No fewer than 53 universities from 12 West African countries are to converge in Abuja to strengthen implementation and impact of the first phase of the world Bank-funded African Centres of Excellence (ACE) project which is about to end.
Mrs Adebukola Olatunji of the National Universities Commission(NUC), Mr Mansir Nasir, the Senior World Bank External Officer; and Millicient Afriyie Kyel of Association of African Universities have reported.
They said the universities would hold in Abuja, a 4-day biennial workshop from 25th-28th February 2020, designed to strengthen the implementation of ACE impact.
They said the event would be attended by representatives of the ACE centres, World Bank, the French Development Agency, AFD, the Association of African Universities, AAU, and NUC officials.
According to them, the event will afford the institutions the opportunity to exchange information on their respective programmes, build networks and forge partnerships to ensure the successful implementation of the project.
“Based on the initial successes, the World Bank and the French Development Agency in collaboration with African governments, launched the ACE Impact Project in 2018 to strengthen post-graduate training and applied research in existing fields and support new fields that are essential for Africa’s economic growth.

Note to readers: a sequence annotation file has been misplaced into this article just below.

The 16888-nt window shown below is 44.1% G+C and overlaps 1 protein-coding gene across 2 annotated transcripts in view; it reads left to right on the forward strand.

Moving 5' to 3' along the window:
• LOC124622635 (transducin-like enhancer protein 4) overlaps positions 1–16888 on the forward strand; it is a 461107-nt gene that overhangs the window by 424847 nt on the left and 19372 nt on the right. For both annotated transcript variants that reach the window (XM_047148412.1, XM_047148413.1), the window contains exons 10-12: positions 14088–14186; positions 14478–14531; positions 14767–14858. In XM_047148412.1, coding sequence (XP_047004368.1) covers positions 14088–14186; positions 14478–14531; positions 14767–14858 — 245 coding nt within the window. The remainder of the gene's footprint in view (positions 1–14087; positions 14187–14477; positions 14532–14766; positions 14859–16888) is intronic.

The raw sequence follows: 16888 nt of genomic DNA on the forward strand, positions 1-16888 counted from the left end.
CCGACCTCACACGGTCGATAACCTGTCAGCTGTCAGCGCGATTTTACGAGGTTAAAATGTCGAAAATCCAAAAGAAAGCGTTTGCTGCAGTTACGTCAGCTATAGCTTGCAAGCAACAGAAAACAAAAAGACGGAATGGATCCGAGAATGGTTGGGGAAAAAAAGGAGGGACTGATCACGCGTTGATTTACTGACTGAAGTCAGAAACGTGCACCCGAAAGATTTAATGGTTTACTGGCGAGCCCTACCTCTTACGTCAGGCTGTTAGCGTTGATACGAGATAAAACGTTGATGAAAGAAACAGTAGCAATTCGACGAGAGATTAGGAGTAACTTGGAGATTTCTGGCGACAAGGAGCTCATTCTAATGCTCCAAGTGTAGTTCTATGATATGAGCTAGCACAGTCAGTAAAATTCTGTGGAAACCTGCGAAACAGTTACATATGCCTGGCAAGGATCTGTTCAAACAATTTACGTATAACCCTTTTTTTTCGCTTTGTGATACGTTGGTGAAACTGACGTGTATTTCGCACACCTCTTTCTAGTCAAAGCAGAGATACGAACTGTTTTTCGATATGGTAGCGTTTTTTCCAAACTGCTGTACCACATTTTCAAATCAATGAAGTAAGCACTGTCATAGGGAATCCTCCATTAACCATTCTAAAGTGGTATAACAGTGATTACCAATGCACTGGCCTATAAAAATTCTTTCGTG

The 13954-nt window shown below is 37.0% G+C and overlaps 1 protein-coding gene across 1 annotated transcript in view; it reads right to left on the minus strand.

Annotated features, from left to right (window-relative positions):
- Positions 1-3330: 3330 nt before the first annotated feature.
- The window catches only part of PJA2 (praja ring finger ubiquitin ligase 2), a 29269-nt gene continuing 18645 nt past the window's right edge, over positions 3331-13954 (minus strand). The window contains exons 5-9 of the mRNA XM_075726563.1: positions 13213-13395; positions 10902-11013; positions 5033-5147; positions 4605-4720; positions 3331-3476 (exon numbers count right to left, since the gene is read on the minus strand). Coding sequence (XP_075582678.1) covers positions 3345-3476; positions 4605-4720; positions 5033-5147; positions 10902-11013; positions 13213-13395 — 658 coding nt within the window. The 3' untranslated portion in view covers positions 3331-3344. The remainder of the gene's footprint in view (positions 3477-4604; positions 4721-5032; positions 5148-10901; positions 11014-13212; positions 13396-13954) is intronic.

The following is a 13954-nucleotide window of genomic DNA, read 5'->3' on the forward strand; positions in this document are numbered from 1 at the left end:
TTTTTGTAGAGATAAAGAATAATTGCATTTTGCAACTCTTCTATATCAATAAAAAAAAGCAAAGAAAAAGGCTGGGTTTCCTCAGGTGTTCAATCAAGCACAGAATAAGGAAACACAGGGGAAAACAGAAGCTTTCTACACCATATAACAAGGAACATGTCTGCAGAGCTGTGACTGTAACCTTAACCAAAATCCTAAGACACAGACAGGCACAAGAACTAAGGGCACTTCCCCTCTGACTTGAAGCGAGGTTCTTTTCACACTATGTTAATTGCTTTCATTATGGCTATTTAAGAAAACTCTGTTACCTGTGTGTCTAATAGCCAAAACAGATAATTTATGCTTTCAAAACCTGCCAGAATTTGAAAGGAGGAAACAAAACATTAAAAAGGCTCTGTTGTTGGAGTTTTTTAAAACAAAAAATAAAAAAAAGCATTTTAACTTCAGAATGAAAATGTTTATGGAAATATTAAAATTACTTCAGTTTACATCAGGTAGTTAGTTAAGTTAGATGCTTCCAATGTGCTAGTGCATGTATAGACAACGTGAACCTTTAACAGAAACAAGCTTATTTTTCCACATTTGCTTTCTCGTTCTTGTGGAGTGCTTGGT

“Currently, there are 43 ACE, 25 new ones and 18 from ACE I, 5 emerging centres, 1 top up centre in Social Risk Management and 5 colleges and schools of engineering.
“The new areas include sustainable cities, sustainable power and energy, social sciences, education, transport, population health and policy, herbal medicine development and regulatory sciences, public health, applied informatics and communication, and pastoral production.”
ACE project is aimed at promoting regional specialisation among participating universities in areas that address specific common regional development challenges.
It also aims to strengthen the capacities of these universities to deliver high quality training and applied research as well as meet the demand for skills required for Africa’s development.
It is the first World Bank’s project aimed at the capacity building of higher education institutions in Africa, established in collaboration with governments of participating countries to support specialization in Science, Technology, Engineering and Mathematics, STEM, Agriculture, and Health.
ACE, a World Bank’s initiative was first launched in 2014 with 22 Centres in 9 West and Central African countries including Benin, Burkina Faso, Cameroon, Côte d’Ivoire, Gambia, Ghana, Nigeria, Senegal and Togo.
The second phase, ACE II, was launched in East and Southern Africa with 24 centers across Ethiopia, Kenya, Malawi, Mozambique, Rwanda, Tanzania, Uganda and Zambia.